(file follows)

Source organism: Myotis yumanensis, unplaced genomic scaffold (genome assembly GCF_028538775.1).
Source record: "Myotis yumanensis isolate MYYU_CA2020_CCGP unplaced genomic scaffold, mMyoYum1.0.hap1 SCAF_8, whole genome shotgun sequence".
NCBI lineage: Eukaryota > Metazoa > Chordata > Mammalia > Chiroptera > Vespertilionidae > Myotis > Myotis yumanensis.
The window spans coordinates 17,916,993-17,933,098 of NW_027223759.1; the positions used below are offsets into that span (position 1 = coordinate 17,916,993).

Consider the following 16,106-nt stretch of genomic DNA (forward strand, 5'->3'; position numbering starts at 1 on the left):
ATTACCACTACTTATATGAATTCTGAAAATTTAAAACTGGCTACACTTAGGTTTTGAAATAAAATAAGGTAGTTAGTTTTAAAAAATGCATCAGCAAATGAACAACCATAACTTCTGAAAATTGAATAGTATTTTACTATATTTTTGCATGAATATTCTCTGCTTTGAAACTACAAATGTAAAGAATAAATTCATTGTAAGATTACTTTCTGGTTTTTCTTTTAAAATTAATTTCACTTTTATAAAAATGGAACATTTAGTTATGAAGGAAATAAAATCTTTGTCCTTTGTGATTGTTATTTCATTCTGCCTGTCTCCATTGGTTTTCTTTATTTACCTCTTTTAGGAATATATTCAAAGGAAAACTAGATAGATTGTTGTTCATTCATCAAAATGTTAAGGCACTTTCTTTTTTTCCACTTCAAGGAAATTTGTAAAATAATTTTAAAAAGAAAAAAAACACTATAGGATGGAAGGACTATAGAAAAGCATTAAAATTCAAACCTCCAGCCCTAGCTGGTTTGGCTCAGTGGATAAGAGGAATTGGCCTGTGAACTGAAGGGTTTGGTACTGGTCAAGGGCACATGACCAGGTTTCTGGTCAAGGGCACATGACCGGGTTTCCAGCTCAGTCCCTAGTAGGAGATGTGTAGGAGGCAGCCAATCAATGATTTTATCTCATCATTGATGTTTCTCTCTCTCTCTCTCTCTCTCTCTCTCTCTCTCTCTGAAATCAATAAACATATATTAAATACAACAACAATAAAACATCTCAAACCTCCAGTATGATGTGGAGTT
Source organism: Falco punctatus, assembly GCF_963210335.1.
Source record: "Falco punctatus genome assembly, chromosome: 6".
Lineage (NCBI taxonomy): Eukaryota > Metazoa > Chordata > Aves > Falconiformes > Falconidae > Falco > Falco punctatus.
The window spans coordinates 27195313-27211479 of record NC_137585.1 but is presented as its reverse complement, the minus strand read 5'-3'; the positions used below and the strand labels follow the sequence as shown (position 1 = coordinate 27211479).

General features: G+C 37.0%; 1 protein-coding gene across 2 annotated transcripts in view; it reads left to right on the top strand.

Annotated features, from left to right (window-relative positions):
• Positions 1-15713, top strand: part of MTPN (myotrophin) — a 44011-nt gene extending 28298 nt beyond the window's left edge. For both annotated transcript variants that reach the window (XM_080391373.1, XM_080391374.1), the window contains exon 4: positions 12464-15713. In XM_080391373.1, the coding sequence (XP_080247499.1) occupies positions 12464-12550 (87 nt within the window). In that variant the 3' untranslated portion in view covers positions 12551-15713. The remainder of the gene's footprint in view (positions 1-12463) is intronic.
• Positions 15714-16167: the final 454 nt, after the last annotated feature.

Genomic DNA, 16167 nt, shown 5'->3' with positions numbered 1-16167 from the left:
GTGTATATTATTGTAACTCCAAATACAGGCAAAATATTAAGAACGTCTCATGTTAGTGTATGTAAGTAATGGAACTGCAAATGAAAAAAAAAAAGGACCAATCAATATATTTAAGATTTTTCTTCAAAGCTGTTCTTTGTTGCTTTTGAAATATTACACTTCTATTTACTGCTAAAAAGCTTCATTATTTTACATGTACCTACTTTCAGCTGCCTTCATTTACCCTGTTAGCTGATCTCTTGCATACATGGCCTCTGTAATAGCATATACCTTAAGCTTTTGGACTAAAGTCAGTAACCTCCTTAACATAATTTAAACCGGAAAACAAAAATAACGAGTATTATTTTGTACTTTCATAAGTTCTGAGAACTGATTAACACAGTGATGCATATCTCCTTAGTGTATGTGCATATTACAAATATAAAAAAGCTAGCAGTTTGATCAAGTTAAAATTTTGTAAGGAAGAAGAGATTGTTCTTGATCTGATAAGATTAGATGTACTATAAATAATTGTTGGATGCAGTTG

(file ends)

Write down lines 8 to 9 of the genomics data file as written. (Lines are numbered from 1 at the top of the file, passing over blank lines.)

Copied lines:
Source record: "Falco punctatus genome assembly, chromosome: 6".
Lineage (NCBI taxonomy): Eukaryota > Metazoa > Chordata > Aves > Falconiformes > Falconidae > Falco > Falco punctatus.